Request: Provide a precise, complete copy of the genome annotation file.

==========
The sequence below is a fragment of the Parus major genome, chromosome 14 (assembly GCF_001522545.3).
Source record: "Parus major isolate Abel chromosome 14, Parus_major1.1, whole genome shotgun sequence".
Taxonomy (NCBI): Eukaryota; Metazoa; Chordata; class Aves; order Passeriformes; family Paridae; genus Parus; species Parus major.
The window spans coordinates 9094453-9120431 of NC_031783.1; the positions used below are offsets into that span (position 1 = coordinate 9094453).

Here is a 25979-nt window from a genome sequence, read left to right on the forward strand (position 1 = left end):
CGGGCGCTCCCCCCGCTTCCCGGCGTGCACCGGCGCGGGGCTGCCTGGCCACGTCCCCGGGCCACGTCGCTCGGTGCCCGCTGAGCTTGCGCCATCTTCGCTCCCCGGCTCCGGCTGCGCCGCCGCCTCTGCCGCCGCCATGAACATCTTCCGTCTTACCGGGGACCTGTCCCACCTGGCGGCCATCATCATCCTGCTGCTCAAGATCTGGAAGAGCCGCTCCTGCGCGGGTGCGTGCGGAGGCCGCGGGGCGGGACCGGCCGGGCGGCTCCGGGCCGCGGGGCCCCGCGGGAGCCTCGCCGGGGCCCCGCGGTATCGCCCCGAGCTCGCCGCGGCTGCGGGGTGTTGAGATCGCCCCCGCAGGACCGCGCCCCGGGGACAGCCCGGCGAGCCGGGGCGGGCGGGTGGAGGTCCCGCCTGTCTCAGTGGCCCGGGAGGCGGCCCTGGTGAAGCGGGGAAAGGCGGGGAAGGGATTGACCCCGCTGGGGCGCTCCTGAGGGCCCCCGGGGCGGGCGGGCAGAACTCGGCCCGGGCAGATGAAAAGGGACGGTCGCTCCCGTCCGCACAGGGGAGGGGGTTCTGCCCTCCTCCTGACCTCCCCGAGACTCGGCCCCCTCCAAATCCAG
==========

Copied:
The sequence below is a fragment of the Parus major genome, chromosome 14 (assembly GCF_001522545.3).
Source record: "Parus major isolate Abel chromosome 14, Parus_major1.1, whole genome shotgun sequence".
Taxonomy (NCBI): Eukaryota; Metazoa; Chordata; class Aves; order Passeriformes; family Paridae; genus Parus; species Parus major.
The window spans coordinates 9094453-9120431 of NC_031783.1; the positions used below are offsets into that span (position 1 = coordinate 9094453).

Here is a 25979-nt window from a genome sequence, read left to right on the forward strand (position 1 = left end):
CGGGCGCTCCCCCCGCTTCCCGGCGTGCACCGGCGCGGGGCTGCCTGGCCACGTCCCCGGGCCACGTCGCTCGGTGCCCGCTGAGCTTGCGCCATCTTCGCTCCCCGGCTCCGGCTGCGCCGCCGCCTCTGCCGCCGCCATGAACATCTTCCGTCTTACCGGGGACCTGTCCCACCTGGCGGCCATCATCATCCTGCTGCTCAAGATCTGGAAGAGCCGCTCCTGCGCGGGTGCGTGCGGAGGCCGCGGGGCGGGACCGGCCGGGCGGCTCCGGGCCGCGGGGCCCCGCGGGAGCCTCGCCGGGGCCCCGCGGTATCGCCCCGAGCTCGCCGCGGCTGCGGGGTGTTGAGATCGCCCCCGCAGGACCGCGCCCCGGGGACAGCCCGGCGAGCCGGGGCGGGCGGGTGGAGGTCCCGCCTGTCTCAGTGGCCCGGGAGGCGGCCCTGGTGAAGCGGGGAAAGGCGGGGAAGGGATTGACCCCGCTGGGGCGCTCCTGAGGGCCCCCGGGGCGGGCGGGCAGAACTCGGCCCGGGCAGATGAAAAGGGACGGTCGCTCCCGTCCGCACAGGGGAGGGGGTTCTGCCCTCCTCCTGACCTCCCCGAGACTCGGCCCCCTCCAAATCCAG